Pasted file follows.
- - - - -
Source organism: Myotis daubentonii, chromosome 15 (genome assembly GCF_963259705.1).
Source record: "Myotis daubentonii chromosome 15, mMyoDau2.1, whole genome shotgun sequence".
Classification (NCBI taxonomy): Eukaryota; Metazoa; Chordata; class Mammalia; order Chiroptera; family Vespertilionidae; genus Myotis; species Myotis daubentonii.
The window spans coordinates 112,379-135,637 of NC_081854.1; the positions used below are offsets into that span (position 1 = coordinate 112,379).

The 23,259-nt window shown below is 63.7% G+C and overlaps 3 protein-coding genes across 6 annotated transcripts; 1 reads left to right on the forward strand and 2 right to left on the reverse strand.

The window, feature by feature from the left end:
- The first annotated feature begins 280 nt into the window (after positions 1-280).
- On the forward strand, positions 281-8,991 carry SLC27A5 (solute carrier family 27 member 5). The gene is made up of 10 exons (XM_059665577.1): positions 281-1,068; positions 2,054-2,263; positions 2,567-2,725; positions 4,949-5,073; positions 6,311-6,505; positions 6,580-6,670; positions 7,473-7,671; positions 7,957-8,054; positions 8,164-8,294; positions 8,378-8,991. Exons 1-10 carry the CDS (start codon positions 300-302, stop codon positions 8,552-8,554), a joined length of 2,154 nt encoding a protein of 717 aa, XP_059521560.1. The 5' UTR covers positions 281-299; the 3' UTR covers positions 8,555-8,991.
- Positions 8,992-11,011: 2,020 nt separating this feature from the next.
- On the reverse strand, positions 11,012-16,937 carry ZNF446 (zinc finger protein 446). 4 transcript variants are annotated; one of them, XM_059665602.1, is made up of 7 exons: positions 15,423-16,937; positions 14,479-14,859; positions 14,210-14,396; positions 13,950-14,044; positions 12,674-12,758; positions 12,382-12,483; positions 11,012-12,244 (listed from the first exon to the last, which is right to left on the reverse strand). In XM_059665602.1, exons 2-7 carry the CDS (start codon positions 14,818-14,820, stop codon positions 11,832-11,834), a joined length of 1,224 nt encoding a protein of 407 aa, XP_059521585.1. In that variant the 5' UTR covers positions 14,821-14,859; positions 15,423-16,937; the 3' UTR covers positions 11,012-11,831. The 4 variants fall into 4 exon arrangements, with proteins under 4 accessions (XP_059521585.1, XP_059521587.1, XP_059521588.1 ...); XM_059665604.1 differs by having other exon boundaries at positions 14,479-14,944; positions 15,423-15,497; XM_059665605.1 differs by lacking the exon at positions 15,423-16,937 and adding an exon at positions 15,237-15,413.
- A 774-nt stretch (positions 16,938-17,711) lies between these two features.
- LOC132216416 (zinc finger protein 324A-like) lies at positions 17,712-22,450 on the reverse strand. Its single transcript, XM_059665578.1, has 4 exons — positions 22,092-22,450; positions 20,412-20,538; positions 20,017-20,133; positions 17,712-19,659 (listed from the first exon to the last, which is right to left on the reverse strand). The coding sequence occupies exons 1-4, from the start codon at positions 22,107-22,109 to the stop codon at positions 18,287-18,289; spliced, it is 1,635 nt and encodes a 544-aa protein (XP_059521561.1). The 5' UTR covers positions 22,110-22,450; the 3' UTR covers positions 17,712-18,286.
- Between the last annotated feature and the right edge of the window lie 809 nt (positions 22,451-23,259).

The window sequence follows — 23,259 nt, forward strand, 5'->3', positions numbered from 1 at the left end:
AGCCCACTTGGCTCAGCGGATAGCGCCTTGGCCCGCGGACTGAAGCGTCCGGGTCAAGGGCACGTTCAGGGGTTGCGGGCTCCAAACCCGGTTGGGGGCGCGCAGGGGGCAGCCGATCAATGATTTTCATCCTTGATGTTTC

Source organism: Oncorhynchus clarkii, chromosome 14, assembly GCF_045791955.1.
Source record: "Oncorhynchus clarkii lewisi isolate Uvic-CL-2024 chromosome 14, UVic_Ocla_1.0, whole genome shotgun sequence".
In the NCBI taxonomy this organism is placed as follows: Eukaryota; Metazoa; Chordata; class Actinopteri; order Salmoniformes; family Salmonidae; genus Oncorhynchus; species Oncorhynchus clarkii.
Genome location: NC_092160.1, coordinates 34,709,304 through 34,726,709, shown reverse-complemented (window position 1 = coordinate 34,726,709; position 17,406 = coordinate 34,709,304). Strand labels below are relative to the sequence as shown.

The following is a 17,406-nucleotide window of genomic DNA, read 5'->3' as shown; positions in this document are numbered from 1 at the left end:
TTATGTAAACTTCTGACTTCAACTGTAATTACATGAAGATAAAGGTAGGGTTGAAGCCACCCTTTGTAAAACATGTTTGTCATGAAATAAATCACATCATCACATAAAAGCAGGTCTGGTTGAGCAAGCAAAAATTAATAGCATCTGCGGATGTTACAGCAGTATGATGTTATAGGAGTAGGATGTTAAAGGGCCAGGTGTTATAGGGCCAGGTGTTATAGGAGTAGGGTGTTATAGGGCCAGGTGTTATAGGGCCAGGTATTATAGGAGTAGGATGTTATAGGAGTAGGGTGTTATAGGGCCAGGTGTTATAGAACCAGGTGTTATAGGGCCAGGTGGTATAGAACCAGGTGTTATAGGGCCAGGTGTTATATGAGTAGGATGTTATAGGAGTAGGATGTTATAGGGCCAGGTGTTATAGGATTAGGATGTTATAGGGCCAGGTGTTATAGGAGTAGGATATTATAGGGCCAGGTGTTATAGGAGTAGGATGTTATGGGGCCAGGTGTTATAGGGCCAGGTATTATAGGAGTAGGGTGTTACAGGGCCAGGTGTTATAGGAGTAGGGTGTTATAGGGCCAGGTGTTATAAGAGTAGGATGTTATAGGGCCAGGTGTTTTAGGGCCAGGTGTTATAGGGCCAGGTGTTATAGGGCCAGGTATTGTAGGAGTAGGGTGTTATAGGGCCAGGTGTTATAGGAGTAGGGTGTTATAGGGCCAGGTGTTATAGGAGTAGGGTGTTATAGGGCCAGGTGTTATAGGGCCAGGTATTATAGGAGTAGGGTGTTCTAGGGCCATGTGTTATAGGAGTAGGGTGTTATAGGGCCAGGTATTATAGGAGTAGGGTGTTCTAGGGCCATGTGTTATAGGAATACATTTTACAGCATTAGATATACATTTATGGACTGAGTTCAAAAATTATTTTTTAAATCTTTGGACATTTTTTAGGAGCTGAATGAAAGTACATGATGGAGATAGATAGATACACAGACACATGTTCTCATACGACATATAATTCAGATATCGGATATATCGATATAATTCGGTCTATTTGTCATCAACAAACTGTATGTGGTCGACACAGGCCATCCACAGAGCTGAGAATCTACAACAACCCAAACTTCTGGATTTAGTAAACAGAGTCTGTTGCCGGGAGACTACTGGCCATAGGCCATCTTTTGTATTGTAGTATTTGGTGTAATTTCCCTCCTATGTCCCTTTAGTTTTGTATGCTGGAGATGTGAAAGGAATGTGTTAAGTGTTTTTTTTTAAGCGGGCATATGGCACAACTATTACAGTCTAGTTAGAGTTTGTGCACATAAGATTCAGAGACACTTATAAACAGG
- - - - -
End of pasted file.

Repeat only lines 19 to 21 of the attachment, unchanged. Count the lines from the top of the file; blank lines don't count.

Genome location: NC_092160.1, coordinates 34,709,304 through 34,726,709, shown reverse-complemented (window position 1 = coordinate 34,726,709; position 17,406 = coordinate 34,709,304). Strand labels below are relative to the sequence as shown.

The following is a 17,406-nucleotide window of genomic DNA, read 5'->3' as shown; positions in this document are numbered from 1 at the left end:
TTATGTAAACTTCTGACTTCAACTGTAATTACATGAAGATAAAGGTAGGGTTGAAGCCACCCTTTGTAAAACATGTTTGTCATGAAATAAATCACATCATCACATAAAAGCAGGTCTGGTTGAGCAAGCAAAAATTAATAGCATCTGCGGATGTTACAGCAGTATGATGTTATAGGAGTAGGATGTTAAAGGGCCAGGTGTTATAGGGCCAGGTGTTATAGGAGTAGGGTGTTATAGGGCCAGGTGTTATAGGGCCAGGTATTATAGGAGTAGGATGTTATAGGAGTAGGGTGTTATAGGGCCAGGTGTTATAGAACCAGGTGTTATAGGGCCAGGTGGTATAGAACCAGGTGTTATAGGGCCAGGTGTTATATGAGTAGGATGTTATAGGAGTAGGATGTTATAGGGCCAGGTGTTATAGGATTAGGATGTTATAGGGCCAGGTGTTATAGGAGTAGGATATTATAGGGCCAGGTGTTATAGGAGTAGGATGTTATGGGGCCAGGTGTTATAGGGCCAGGTATTATAGGAGTAGGGTGTTACAGGGCCAGGTGTTATAGGAGTAGGGTGTTATAGGGCCAGGTGTTATAAGAGTAGGATGTTATAGGGCCAGGTGTTTTAGGGCCAGGTGTTATAGGGCCAGGTGTTATAGGGCCAGGTATTGTAGGAGTAGGGTGTTATAGGGCCAGGTGTTATAGGAGTAGGGTGTTATAGGGCCAGGTGTTATAGGAGTAGGGTGTTATAGGGCCAGGTGTTATAGGGCCAGGTATTATAGGAGTAGGGTGTTCTAGGGCCATGTGTTATAGGAGTAGGGTGTTATAGGGCCAGGTATTATAGGAGTAGGGTGTTCTAGGGCCATGTGTTATAGGAATACATTTTACAGCATTAGATATACATTTATGGACTGAGTTCAAAAATTATTTTTTAAATCTTTGGACATTTTTTAGGAGCTGAATGAAAGTACATGATGGAGATAGATAGATACACAGACACATGTTCTCATACGACATATAATTCAGATATCGGATATATCGATATAATTCGGTCTATTTGTCATCAACAAACTGTATGTGGTCGACACAGGCCATCCACAGAGCTGAGAATCTACAACAACCCAAACTTCTGGATTTAGTAAACAGAGTCTGTTGCCGGGAGACTACTGGCCATAGGCCATCTTTTGTATTGTAGTATTTGGTGTAATTTCCCTCCTATGTCCCTTTAGTTTTGTATGCTGGAGATGTGAAAGGAATGTGTTAAGTGTTTTTTTTTAAGCGGGCATATGGCACAACTATTACAGTCTAGTTAGAGTTTGTGCACATAAGATTCAGAGACACTTATAAACAGG